Lago de Atitlan is located in southwestern Guatemala and according to Maya legend, is one of the lakes that marked the corners of the world. The present-day shape of the lake was formed around 30,000 – 40,000 years ago when the double-coned Santiago volcanoes formed. The local museum says the lake is a volcanic cauldron created by the fast drainage of a large amount of magma. Our beautiful campsite in the city of Panajachel is located on the edge of Lago de Atitlan. We are parked in a large grassy field on the grounds of a beautiful hotel with a pool that has great potential. It is just far enough outside the bustling city to have a wonderful sense of peace to it. Our view consists of several volcanoes on the other side of the lake firmly standing guard, creating an unforgettable silhouette against the sky. They provide an immaculate backdrop for the lightning shows that present themselves every night. Sometimes the lightning is so rapid; it looks like there is a disco ball outside! The cooling altitude of Lago de Atitlan makes the mornings refreshingly crisp while the days easily warm up under the strong sun. Panajachel is one of the larger cities on the lake, making it the first stop for almost every visitor to the area. There are two docks in town that have ferries running to different Maya villages that dot the shoreline. Some villages are larger than others, and some only have foot paths connecting one to the next. Each village is well-known for its own traditional Maya clothing, but this is not the most interesting part. Most traditional Maya clothing we have seen thus far is worn by the women. Here on Lago de Atitlan the men are very well known for their extravagantly unique clothing. In each village the women wear a unique pattern and color for their skirts, and usually the same color blouse. The men wear pants that are cut-off just below the knee. Some of their pants are simply striped a particular color, others have embroidered figures in addition to stripes. Sometimes the men wear material unique to their village wrapped around their waist on top of their pants while others just wear the material as a skirt. Most of the men complete their outfit with a Stetson-looking hat. Their identifiable clothing is truly one of the most enchanting features of the people of the lake. We see them all over, especially the hub of Panajachel, adding a little cultural decoration to the experience. We were in town the other day in line in the grocery store looking across the street at a man in traditional clothing in a hardware store. It is all so natural here, but when you stop and think about how amazing and beautiful it is, you know it is something you are really going to miss once you leave. After looking into the Spanish schools in town, we decided to attend for a couple weeks. Aaron decided he would complete two weeks, and Amy would do one. During our first week here Amy worked on getting a long overdue update on our website and completed a lot of work for her high school reunion to be held next year. We filled our spare time exploring the sites around Panajachel as well as the Maya villages surrounding the lake. One day while Aaron was still in school, Amy took a ferry across the lake to the village of Santiago Atitlan. She went on a Friday which meant she was able to see their market full of color! All the men and women wore their village’s special clothing, creating quite a site for the spectator! It was fascinating to see six men of varying ages all dressed in traditional clothes sitting on a wooden bench licking ice cream cones! Apparently the village recently had a fair, but all that remained was a single ferris wheel right in front of the church. Children laughed and chased one another around the courtyard, some of them in traditional clothing while others wore western clothes. Amy entered the church and walked underneath its red and white decorations which made it feel like Valentine’s day. She watched as a group of men put away religious figures in the niches behind the altar; they must have recently been used in the festival. She also watched from a distance as a man in traditional clothing knelt in front of many candles, offering his prayers with the light of each new candle. Off the side of the church there was a small chapel that was full of people on their knees. All the women had their heads covered with a piece of material and they rocked themselves back and forth on the floor as they prayed or chanted out loud. The volume increased and the women began to sob. There were only a few men in the chapel, and a few curious children that turned around to look at Amy. Some of the women began to filter out of the small room, wiping tears from their eyes as they continued to cry. It is always interesting to witness people’s experiences and interactions with their religion. Such a vocal expression of faith always puts goose bumps on Amy’s skin!One afternoon Amy went to the nearby Atitlan Reserve with our friends Chris and Mel. It is just around the corner from town, all we had to do was hike up the hill leaving town and then back down into a small valley. We had a guide from school that was able to answer any questions we had about the beautiful plants and animals we saw. We even saw some spider monkeys climbing around in the trees! The first Friday night after school Aaron, Chris and Mel celebrated with a few drinks. After Amy joined them we met a group of friends that were visiting from El Salvador. We went out dancing with them for a few hours before calling it a night. We parted ways with their phone number and a hospitable invitation to visit San Salvador.Chichicastenango is a village about an hour away from Panajachel that is well known for its large craft market on Thursdays and Sundays. Aaron, Amy, Chris and Mel all purchased tickets for a small van that dropped them off right at the entrance to the market. After getting some breakfast in our bellies we made our way towards the center of the market. A lot of the stalls had the same kinds of crafts that we had seen on the streets of Panajachel, but there were also new items like masks (old and new) and archaeological artifacts. We stopped at the first table and looked at the artifacts trying to determine which were old and which were new ones created for tourists. There were a lot of artifacts at the first table, and Aaron was thinking of purchasing one. After discussing it with Amy, Aaron realized he would be buying the artifacts on the black market and would only perpetuate the problem. Although she wishes the artifacts were not for sale at the market, it was like a hands-on museum for Amy! After looking at the artifacts we paid a quetzal to take a few pictures and continued on our way. There were plenty of legal items to buy in the market! We only ended up buying a set of placemats and napkins for ourselves, but the market was such an experience! The central part of the market took place in a large courtyard between two churches. There was a sea of different colored tarps tied to one another above the stalls to provide shade from the sun. Each stall had a plethora of colors dripping from its walls into the walkways! You walk by all the different stalls trying to look at their wares, but there are so many people behind you, you can’t always stop! Eventually we came around a corner and saw the stairs which lead to the first church. This was a main intersection in the market and there were Maya in indigenous dress mixed with tourists with cameras around their necks. We purchased some ice cream cones that already had the ice cream scooped onto them and were being kept in a cooler! We found a spot on the church steps, sat down and just took it all in. The lines of people walking every direction usually had the common sight of a man carrying an extremely heavy load on his back with a strap on his forehead. Sometimes they have three or four different bags or boxes on their back! We sat there long enough to see two men walk by with baskets on their back that were full of turkeys. The turkeys were held in the basket by a net, but some of their heads poked through! An interesting fact is that the ancient Maya did not use beasts of burden, so this is the same way they transported goods in ancient times. It is not uncommon to see men walking up a steep mountain grade with heavy loads on their backs. There are usually women and children carrying smaller loads. It is amazing for us to see, but it is just a part of their hardworking lives. As we sat on the church steps we were engulfed in the smoke that came from the incense being burned at our feet. On the bottom step there was a pit where several men maintained the burning of the incense. Sometimes they would let a canister sit in the fire collecting smoke for a while before swinging it around the people’s heads walking by. This made the incense rise even higher, creating an unmistakable thick white cloud that hung around our heads before rising above and beyond the tall market stalls. The incense is so thick you can see it in the photos! We sat there on the steps with indigenous people selling flowers and material, as the smoke wound around us. After eight months of our trip, Aaron finally decided to get a shoe shine from one of the little boys that are always trying to sell him one. Right there on the church steps he got his brown boots shined . . . . BLACK! Once he realized the difference in color the kid was already halfway done with the first boot. He asked the kid about the difference in color and he looked stunned. Once Aaron shrugged it off he just kept shining! After watching a parade of traditional colors walk by we went inside the church. There were different colored candles running down the middle of the walkway with pink and red flower petals sprinkled about them. Every once in a while someone knelt down to light a new candle and say a prayer out loud. At the front of the church men knelt on the floor right next to the banister, reaching through the wooden bars to get the candles on the other side. The men were praying and speaking to their God with energetic hand signals as if they were trying to convince him of something. Some of the men and women were so old and had such difficulty getting up and down that it was amazing to watch their efforts. We walked around the market some more and got some of the best fried chicken we have ever had! After that we barely had enough time to run back and meet our bus to take us back to Panajachel.Our second week in town was Amy’s first week of Spanish school. We had both done a week in Oaxaca, Mexico, but were planning on doing a month-long school while living with a family in Guatemala. We had heard so much about the language schools in Guatemala, especially how much cheaper they are than in Mexico. We were excited to have a teacher to ourselves, since most instruction is conducted one on one here. We enjoyed our time and improved grammar skills at Jabel Tinamit, but we actually preferred the structure and knowledge of the teachers we had in Oaxaca. Sometimes we even felt that our teachers in Panajachel were providing incorrect information. We checked with other people to confirm this on several occasions. All in all, it was a good experience and we can always use a review of grammar! We do want to mention that doing a Spanish school in Panajachel was a last minute decision and we had not heard anything about the schools there. We had planned on going to school in Quetzaltenango (Xela) where we have heard many people rave about their school and home stay experiences. We are sure there are other schools that would suit our needs in Guatemala, but it is time to move further south. During Aaron’s second week of school (Amy’s first) he decided that he wanted to stay with a family to get a little more practical Spanish. We always speak as much Spanish as we can with anyone who is willing, but then we always go home and speak English to one another. It always helps to actually have just Spanish being spoken. Aaron stayed with a family that had three daughters, one of which had a son of her own. The father seemed pleased to have Aaron there since there were four women in the house! They went out for beers together on several occasions. Aaron enjoyed his time with the family and looks forward to having the experience again. One of our dogs, Skylos, was very sick at the time, so Amy decided to stay in the RV with the dogs. She is also anxiously looking forward to her first home stay with a family! During the week that Amy was in school, we took one afternoon to drive the motorcycle to a few nearby Maya villages. It was actually a trip organized by the school, but we drove our motorcycle instead of riding in the back of the pickup. Our guide and a woman from school rode in the pickup and met us there. Santa Catarina and San Antonio are two separate villages that cling to the steep cliffs looming above Lago de Atitlan. San Antonio has a white church that gleams in the sun as you approach it. Looking out from its steps provides a spectacular view of the lake below and mountains above. We toured through some of the stores in town and purchased a few gifts. We were able to find some floor mats for the RV which we had been looking for. We were also able to tour several houses where they make the pottery we had seen in the village’s stores. They have it worked out like an assembly line, one person paints one color and the next person paints a different color. After lunch we had a beautiful bike ride home along the lake back to Panajachel.One morning Khorrah, our other dog, fell ill with a bang. At 8:15 we heard a large thud and saw Khorrah on the floor lying uncomfortably beneath the couch she was sleeping on. After watching her move with great effort and eventually not being able to get up, Aaron thought she may have had a stroke. We rushed her to the vet’s office that had been working with Skylos. The vet wasn’t there, so we decided to leave Khorrah and we returned in the afternoon to speak with the vet, Miguel. We stayed with her for a while and also left Skylos to comfort her while we were away. Several hours later we returned to see that she was able to walk, albeit with great effort. Miguel immediately said he had already given her a shot and declared she most likely had a stroke. After describing some other symptoms Khorrah had the two weeks prior, (not eating, drinking a lot of water and her incontinence was no longer controlled by medication), Miguel also said that she may have diabetes. He said she should restrict exercise for a week; he put her on quality senior dog food and prescribed a medication to help her recover from the stroke. Every day Khorrah improved greatly, increasing her strength and ability to maneuver herself. It has been a week and she is still a bit weak in the hind quarters and has difficulty with large amounts of stairs, but that is expected to improve. Miguel said she could have another episode, but sent us with enough pills to give her whenever she appears weak or has trouble getting up. He assured us that both the food and the medication are available throughout Central America.While Aaron was at the hardware store, he ran into a couple from New Zealand/Australia that has a home on the lake in the village of Santa Cruz. That day Mayah and Jeffroi joined us at our campsite for a couple of beers. They told us about the hotel they are building and pointed to the mountain they own! We listened with great interest as they described their land and the reserve they are going to make accessible to their hotel guests. After chatting for quite some time they invited us to visit their property the following day. After a short ferry ride to the small village of Santa Cruz, all four of us (Aaron, Amy, Chris & Mel) walked the footpath along the shore for about 20 minutes until we reached their hotel. They have been working on the hotel for about a year and plan to open for business this December. They planned the hotel very well with a restaurant and several different kinds of rooms from a dorm with bunk beds to rooms with private bath. They will also eventually have a nice house to rent. They took us on a hike up the mountain which provided a whole new view of Lago de Atitlan! We stood on the narrow spine of the mountaintop allowing us to look down either side onto different bays. Then we walked out to a point where they had a palapa perched on a rock outcrop high on the mountain. (The locals love carrying heavy loads uphill, its crazy!) After making it back down to the hotel all the guys went for a quick swim in the refreshing water! We climbed into their lancha and skipped across the bay to their home in just a few minutes. After walking uphill for about 8 minutes we reached their gated house. The house lies in the middle of their sloped property and has a lot of all natural vegetable gardens growing in beautifully crafted rock beds. As they gave us a tour of the wonderful gardens we picked our lettuce and herbs for dinner. Mayah and Jeffroi made a wonderful vegetarian pasta meal with a humungous salad and wonderful bread with fresh pesto. The table was beautiful as we sat down to enjoy a wonderful meal with new friends! It was quite an experience to visit their home and property under construction and we can’t wait to come back some day to stay with them. Aaron, Amy, Chris and Mel rode the boat back home that night with a feeling of tranquility and utter peace. It is so quiet and removed from the village of Santa Cruz, they have a little piece of paradise! Their property is nothing like Panajachel and it was a great experience for us to experience it with them. To top off the night we had a great lightning show which illuminated the volcanoes as our lancha skipped across the lake in the dark. Their web page will be available when the hotel opens this December; We decided to take a motorcycle ride around Lago de Atitlan our last Saturday in town. We heard conflicting information regarding whether or not there was actually a road that went all the way around the lake. We knew it went at least as far as Santiago which is halfway around the lake, so we set out on a mission to find out how far the road went! We drove up in the mountains high above the deep blue lake with marvelous views. When we weren’t right along the water we drove through beautiful hills that had farms on terraces as well as in the valleys below. The different crops created a patchwork of greens and yellows rolling along with the hills. We waved to everyone we passed, and their ever friendly faces always responded with a gigantic smile and an energetic wave. We marveled as we passed men and boys on steep hills carrying heavy loads of firewood on their backs and strapped to their foreheads. Aaron guessed their loads could have exceeded 100 pounds. After driving for an hour we arrived in San Lucas Toliman around 10:30. Once we found the route to the next town of Santiago we headed in that direction. Unfortunately, that was as far as we got on the road around the lake! Suddenly there was a very loud clambering of metal on metal and the bike came to an abrupt halt. Aaron quickly saw that the chain had come off, and because of the kink in the chain we were not able to push it very far. Amy sat and waited with the bike while Aaron took a taxi to the motorcycle repair shop. After a while he returned and the mechanic was able to push it to his brother’s bicycle repair shop. They worked on it for a while but were not able to straighten the kink in the chain. Finally they decided to take a link out of the chain which shortened it, and then moved the tire a little closer towards the center of the bike. This solved the problem until we can get another link in the chain in a larger city. We were so fortunate that the chain came off in town and not on the mountain road! We were driving over some seriously jarring cobbled streets, so it probably knocked the chain off that was already loose. It took several hours and it only cost about $5US! Aaron tipped him and we returned to the restaurant where we had lunch. We had met some great people there that we wanted to exchange email with. There was a couple from Guatemala City that has a weekend house on the lake, and the other gentleman has retired in the village of Toliman. They were really great people and we look forward to their emails! By the time the bike was fixed we needed to head back to Panajachel. The clouds were low and threatening to dump rain on us all the way home! We made it through the mountain curves in time, and took Khorrah to the vet for her last check-up. Our last Saturday night in town we went out to dinner with our friends Chris and Mel that had been camping with us the entire time in Panajachel. The following Tuesday was Chris’ birthday, so we celebrated that as well! We had a great dinner and really enjoyed their company over the lat several weeks. They are planning on driving to Panama as well, so we hope to see them somewhere along the way!Amy had some shopping to do and was not happy with the prices or the snooty vendors she encountered in Panajachel. While there are plenty of gringos at the Chichicastenango market, the vendors usually seem to have more reasonable prices. Amy decided to go back on her own to complete her shopping list and take some more pictures. The market still had its charm from her first visit, and now she knew where things were. After completing some shopping she visited the magical church once again. She sat on the steps for a while taking photos, then just sat and watched two different worlds go by. When she entered the church it was a completely different experience than before, because there were so many more people inside. Plenty of tourists sat in the rear pews with a guide telling them some history while most of the indigenous people were up front on their knees lighting the pink and white candles and offering prayers. After watching all kinds of indigenous people on their knees at the front for a long time, Amy made her way towards the back of the church. She found that there were a lot of indigenous people at the first platform of candles at the entrance performing a ritual. For every candle each person wanted to light, they got down on their knees holding the candle and waddled to an altar with religious figures while blessing the candles. Then they lit the candle and repeated the process for as many candles as they wished to light. She stood there in the corner watching people of all ages walk on their knees over and over again. As usual, this kind of religious ritual behavior intrigues Amy. It is wonderful that the Catholic religion is serving a purpose for these people; but she couldn’t help but feel a little sad. She knows that religion serves the purpose of comforting people, giving them faith, forgiving their sins and granting access to heaven. While watching the people of this extremely traditional indigenous culture, in all their beautifully bright clothing participating in a religion that was forced upon them by the Spanish, she wonders what might have been for these people if they continued to practice their traditional indigenous religion today. There are many indigenous Maya that combine their Catholic and indigenous religions. That is a part of the ritual the people were performing with the candles.  The Maya believe the burning candles feed the Saints to which they are offered and keep them alive inside the church.  It was a common practice for the Spanish to erect churches on the sites of sacred places to the indigenous people. This was the beginning of getting them to come to church.  One example of this is the church in Chichcastenango.  It was already a sacred site for the Maya when the Spanish constructed a church on top of it.  Melting the two religions together is a way for the indigenous people to maintain parts of their traditional beliefs.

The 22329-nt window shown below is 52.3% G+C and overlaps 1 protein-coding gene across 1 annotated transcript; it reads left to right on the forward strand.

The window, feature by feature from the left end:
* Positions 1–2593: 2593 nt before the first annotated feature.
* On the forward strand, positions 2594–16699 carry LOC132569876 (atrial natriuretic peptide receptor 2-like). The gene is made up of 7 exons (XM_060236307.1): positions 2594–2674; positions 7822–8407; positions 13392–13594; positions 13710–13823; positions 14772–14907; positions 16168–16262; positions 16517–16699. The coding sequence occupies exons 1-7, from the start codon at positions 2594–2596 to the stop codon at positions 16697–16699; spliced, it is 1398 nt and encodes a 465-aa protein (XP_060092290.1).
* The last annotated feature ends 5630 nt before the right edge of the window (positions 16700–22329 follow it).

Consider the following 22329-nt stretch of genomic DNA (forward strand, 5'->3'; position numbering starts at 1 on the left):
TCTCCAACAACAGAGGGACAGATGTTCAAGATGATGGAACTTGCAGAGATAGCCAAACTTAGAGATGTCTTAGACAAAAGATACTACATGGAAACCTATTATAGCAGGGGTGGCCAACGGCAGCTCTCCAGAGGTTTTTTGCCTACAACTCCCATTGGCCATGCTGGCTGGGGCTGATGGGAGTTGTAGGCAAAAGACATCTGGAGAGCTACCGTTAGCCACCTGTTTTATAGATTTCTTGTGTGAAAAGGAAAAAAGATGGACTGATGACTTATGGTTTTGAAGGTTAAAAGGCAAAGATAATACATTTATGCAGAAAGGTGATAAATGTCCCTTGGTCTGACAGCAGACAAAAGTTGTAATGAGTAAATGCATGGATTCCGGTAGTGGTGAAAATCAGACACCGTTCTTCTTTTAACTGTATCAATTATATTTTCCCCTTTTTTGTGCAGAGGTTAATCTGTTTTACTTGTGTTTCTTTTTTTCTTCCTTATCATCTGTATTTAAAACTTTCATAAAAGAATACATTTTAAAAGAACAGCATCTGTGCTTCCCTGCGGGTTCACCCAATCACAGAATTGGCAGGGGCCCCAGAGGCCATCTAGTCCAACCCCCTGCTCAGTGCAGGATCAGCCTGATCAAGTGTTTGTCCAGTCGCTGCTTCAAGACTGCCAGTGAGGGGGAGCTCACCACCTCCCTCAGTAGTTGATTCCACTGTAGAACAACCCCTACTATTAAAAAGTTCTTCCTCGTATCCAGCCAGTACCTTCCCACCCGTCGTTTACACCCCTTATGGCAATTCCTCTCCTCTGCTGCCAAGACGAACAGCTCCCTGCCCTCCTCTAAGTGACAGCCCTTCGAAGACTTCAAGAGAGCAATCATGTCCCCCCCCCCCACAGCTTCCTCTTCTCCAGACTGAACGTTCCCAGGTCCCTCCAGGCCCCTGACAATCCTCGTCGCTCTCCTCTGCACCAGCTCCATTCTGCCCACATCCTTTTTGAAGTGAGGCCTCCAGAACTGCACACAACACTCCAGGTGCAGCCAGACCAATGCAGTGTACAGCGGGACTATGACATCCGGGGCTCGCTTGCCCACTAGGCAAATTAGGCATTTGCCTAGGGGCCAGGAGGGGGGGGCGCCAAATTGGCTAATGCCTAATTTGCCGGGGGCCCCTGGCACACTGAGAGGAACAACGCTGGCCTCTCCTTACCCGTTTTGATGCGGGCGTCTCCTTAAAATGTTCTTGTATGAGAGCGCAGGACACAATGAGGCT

After we were both done with school we had the opportunity to go through the RV and choose some more items to get rid of that we are not using. We have left stuff along our entire trip, starting our first night in Ciudad Victoria, Mexico! We were able to give away some cold weather clothes etc. in the cool mountain city of Oaxaca in Mexico, and we did the same here in Panajachel. We enjoy taking advantage of giving things away when we find people that are in need. We can always lighten our load in our 24 foot RV, and they are always in need! We were able to give both our Spanish teachers some clothes and notepads to use in school. We leave Panajachel with the intention of getting into El Salvador the same day. We are not sure how long we will stay in El Salvador, maybe a week or so. We are anxious to get to Nicaragua where we plan on renting a house for a couple months.

1 Comment »


Comment by John Halkyard

August 25, 2006 @ 4:29 pm

Hi Aaron and Amy,

I like your narrative but wonder if you can include a few facts we could post sometime. For example, the specific schools you attended with contact info, costs and thumbs up or down, etc. Also, it would be nice to have recommendations for vets. Were you satisfied with Miguel? Do you have contact info? Soundslike hehalped Khoora!

Happy traveling,

John Halkyard